Maya Moore’s “Wings” billboard has been a huge hit, especially locally. But perhaps its most lasting impact will be on four-year-old Liliana Sikakane.
The giant billboard, modeled after a 1983 Michael Jordan poster, was erected outside the downtown Minneapolis arena and unveiled May 20, the day of the Minnesota Lynx 2018 season opener. It is part of a promotional campaign launched by Nike of Moore’s new shoe brand. An accompanying video also premiered that features footage of Moore’s pro career along with childhood home videos of her.
Sikakane and her father saw the billboard after the contest, and he took a photo of her posing in front of Moore’s larger-than-life image. He later posted the photo and it went viral on social media.
The Lynx last week invited the little girl to a team practice, where Liliana met in person her new shero and got an individual lesson from Moore. Moore also signed the poster for her new fan and had a photo taken with both of them reenacting the iconic pose.
“Do you have a sister Liliana?” – Liliana’s friend- ADVERTISEMENT -
“My sister is Maya Moore. She has wings like this (strikes wings pose).” – Liliana
— Justice P. Sikakane, Sr ?? (@justicesikakane) June 2, 2018
“Having those moments with Liliana for the last 48 hours has been super sweet,” Moore told the MSR last Friday. “To engage with her in that way, and to hear her story and her family’s story of experiencing the women’s game this way, and to do it at the same time in such an iconic campaign with Wings is just a real cool celebration of the women’s game.”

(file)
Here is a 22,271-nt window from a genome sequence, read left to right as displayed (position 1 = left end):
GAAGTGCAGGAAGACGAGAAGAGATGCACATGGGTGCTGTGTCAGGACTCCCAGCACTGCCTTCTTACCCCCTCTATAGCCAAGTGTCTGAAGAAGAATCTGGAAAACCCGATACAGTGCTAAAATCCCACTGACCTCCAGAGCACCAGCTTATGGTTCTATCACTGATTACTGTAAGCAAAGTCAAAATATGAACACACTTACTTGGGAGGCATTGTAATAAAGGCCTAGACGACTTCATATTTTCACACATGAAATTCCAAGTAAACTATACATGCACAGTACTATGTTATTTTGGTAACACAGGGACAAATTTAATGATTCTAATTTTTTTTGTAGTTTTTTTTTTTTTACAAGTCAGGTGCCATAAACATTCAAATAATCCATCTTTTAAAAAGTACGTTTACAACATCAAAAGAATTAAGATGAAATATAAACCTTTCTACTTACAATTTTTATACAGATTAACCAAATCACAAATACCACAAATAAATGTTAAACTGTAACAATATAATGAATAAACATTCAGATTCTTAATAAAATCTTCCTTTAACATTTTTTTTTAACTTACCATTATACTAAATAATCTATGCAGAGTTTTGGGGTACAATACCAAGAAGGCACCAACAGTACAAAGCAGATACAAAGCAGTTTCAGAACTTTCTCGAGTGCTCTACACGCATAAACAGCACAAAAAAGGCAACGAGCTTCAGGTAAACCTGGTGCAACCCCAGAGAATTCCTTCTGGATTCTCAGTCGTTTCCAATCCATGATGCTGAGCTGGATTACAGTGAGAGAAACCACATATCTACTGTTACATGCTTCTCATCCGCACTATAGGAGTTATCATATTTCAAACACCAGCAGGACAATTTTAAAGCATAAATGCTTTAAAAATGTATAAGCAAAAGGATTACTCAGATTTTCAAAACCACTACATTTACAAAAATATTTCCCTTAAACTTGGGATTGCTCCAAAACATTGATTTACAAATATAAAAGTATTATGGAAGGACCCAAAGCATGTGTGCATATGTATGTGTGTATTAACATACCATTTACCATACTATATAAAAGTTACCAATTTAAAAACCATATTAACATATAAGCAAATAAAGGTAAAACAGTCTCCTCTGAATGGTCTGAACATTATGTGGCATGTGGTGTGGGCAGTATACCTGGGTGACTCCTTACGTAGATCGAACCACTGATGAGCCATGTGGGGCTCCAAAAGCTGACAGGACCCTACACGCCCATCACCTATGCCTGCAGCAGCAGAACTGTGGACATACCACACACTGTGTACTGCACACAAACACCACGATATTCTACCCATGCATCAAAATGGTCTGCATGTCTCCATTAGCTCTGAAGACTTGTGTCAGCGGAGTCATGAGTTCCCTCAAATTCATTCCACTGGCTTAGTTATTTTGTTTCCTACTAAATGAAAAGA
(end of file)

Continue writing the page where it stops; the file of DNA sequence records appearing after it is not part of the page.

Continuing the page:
Moore signed with Nike in 2011 when she was the WNBA’s overall top draft pick, and was the first female to sign with the company’s Jordan Brand. Years earlier, Sheryl Swoopes became the first female ever to have a Nike shoe named after her. Moore’s shoe came out in 2015.
“It was unreal to be a part of the iconic Wings campaign,” Moore said. “I just love everything it is about.”
When asked if she was surprised by the reaction to the billboard campaign, which also appeared in Los Angeles and New York, “I am not,” Moore replied. “I think it is doing exactly what it should be doing. When you put that much of an investment creatively on the court as what I am doing, with Michael’s legacy and the timing of launching it [and] the high level and quality of the piece, I think people are appreciating it and are excited [about it].
“People are eating it up, and I am happy,” Moore said.
The WNBA prides itself on connecting with fans, to be more than players on the court but influential off-court as well. Little Liliana is another example of this connection. She and her father got free tickets from the Lynx, got to meet Moore again during pregame warmups last Friday before the Minnesota-Phoenix contest, and were briefly shown on the huge video scoreboard inside the arena during a break in the action.
“She has been super sweet,” Moore said of Liliana. “She has a WNBA team right in her home city, and to be able to engage with me at this time is what it is all about, having those moments.
“She really made my day to see the impact I have, our team and our league can have on the next generation of young girls.”